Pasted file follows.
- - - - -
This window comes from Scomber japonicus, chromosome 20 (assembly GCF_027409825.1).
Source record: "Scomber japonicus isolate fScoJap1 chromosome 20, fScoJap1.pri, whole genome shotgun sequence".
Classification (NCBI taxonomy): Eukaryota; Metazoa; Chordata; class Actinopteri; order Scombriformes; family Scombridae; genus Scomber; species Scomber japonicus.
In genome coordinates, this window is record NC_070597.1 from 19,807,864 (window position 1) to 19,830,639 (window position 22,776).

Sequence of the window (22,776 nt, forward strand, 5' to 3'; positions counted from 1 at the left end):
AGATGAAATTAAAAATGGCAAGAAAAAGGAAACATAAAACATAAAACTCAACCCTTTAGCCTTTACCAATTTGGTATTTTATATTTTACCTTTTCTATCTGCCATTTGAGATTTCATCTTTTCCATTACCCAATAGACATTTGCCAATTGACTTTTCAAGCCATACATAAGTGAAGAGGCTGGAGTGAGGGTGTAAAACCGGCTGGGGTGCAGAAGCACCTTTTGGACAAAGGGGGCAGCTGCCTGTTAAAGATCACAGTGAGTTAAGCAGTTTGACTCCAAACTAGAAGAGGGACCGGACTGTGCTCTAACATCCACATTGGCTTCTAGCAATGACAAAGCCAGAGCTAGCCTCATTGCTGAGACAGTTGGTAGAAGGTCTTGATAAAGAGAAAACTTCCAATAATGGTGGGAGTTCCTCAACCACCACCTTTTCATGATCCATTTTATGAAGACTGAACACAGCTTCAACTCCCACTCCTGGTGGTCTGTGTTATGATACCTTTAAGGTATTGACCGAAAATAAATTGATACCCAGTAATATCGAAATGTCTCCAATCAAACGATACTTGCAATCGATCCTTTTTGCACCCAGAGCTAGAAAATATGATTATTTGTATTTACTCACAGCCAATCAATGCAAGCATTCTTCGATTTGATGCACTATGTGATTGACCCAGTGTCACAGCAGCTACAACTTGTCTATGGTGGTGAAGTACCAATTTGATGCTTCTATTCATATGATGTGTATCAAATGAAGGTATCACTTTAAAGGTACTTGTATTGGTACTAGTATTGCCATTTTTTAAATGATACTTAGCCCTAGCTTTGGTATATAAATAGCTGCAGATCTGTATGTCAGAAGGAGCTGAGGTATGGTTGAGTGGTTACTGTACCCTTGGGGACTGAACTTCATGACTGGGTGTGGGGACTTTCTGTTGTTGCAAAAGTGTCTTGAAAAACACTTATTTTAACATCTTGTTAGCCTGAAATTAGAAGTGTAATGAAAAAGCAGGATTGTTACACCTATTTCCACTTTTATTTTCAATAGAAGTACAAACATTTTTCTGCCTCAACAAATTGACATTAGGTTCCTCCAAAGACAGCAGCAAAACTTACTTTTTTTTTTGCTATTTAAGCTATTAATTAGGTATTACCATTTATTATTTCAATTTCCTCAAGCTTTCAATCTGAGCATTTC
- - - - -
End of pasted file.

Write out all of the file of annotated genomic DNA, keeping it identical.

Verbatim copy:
This window comes from Scomber japonicus, chromosome 20 (assembly GCF_027409825.1).
Source record: "Scomber japonicus isolate fScoJap1 chromosome 20, fScoJap1.pri, whole genome shotgun sequence".
Classification (NCBI taxonomy): Eukaryota; Metazoa; Chordata; class Actinopteri; order Scombriformes; family Scombridae; genus Scomber; species Scomber japonicus.
In genome coordinates, this window is record NC_070597.1 from 19,807,864 (window position 1) to 19,830,639 (window position 22,776).

Sequence of the window (22,776 nt, forward strand, 5' to 3'; positions counted from 1 at the left end):
AGATGAAATTAAAAATGGCAAGAAAAAGGAAACATAAAACATAAAACTCAACCCTTTAGCCTTTACCAATTTGGTATTTTATATTTTACCTTTTCTATCTGCCATTTGAGATTTCATCTTTTCCATTACCCAATAGACATTTGCCAATTGACTTTTCAAGCCATACATAAGTGAAGAGGCTGGAGTGAGGGTGTAAAACCGGCTGGGGTGCAGAAGCACCTTTTGGACAAAGGGGGCAGCTGCCTGTTAAAGATCACAGTGAGTTAAGCAGTTTGACTCCAAACTAGAAGAGGGACCGGACTGTGCTCTAACATCCACATTGGCTTCTAGCAATGACAAAGCCAGAGCTAGCCTCATTGCTGAGACAGTTGGTAGAAGGTCTTGATAAAGAGAAAACTTCCAATAATGGTGGGAGTTCCTCAACCACCACCTTTTCATGATCCATTTTATGAAGACTGAACACAGCTTCAACTCCCACTCCTGGTGGTCTGTGTTATGATACCTTTAAGGTATTGACCGAAAATAAATTGATACCCAGTAATATCGAAATGTCTCCAATCAAACGATACTTGCAATCGATCCTTTTTGCACCCAGAGCTAGAAAATATGATTATTTGTATTTACTCACAGCCAATCAATGCAAGCATTCTTCGATTTGATGCACTATGTGATTGACCCAGTGTCACAGCAGCTACAACTTGTCTATGGTGGTGAAGTACCAATTTGATGCTTCTATTCATATGATGTGTATCAAATGAAGGTATCACTTTAAAGGTACTTGTATTGGTACTAGTATTGCCATTTTTTAAATGATACTTAGCCCTAGCTTTGGTATATAAATAGCTGCAGATCTGTATGTCAGAAGGAGCTGAGGTATGGTTGAGTGGTTACTGTACCCTTGGGGACTGAACTTCATGACTGGGTGTGGGGACTTTCTGTTGTTGCAAAAGTGTCTTGAAAAACACTTATTTTAACATCTTGTTAGCCTGAAATTAGAAGTGTAATGAAAAAGCAGGATTGTTACACCTATTTCCACTTTTATTTTCAATAGAAGTACAAACATTTTTCTGCCTCAACAAATTGACATTAGGTTCCTCCAAAGACAGCAGCAAAACTTACTTTTTTTTTTGCTATTTAAGCTATTAATTAGGTATTACCATTTATTATTTCAATTTCCTCAAGCTTTCAATCTGAGCATTTC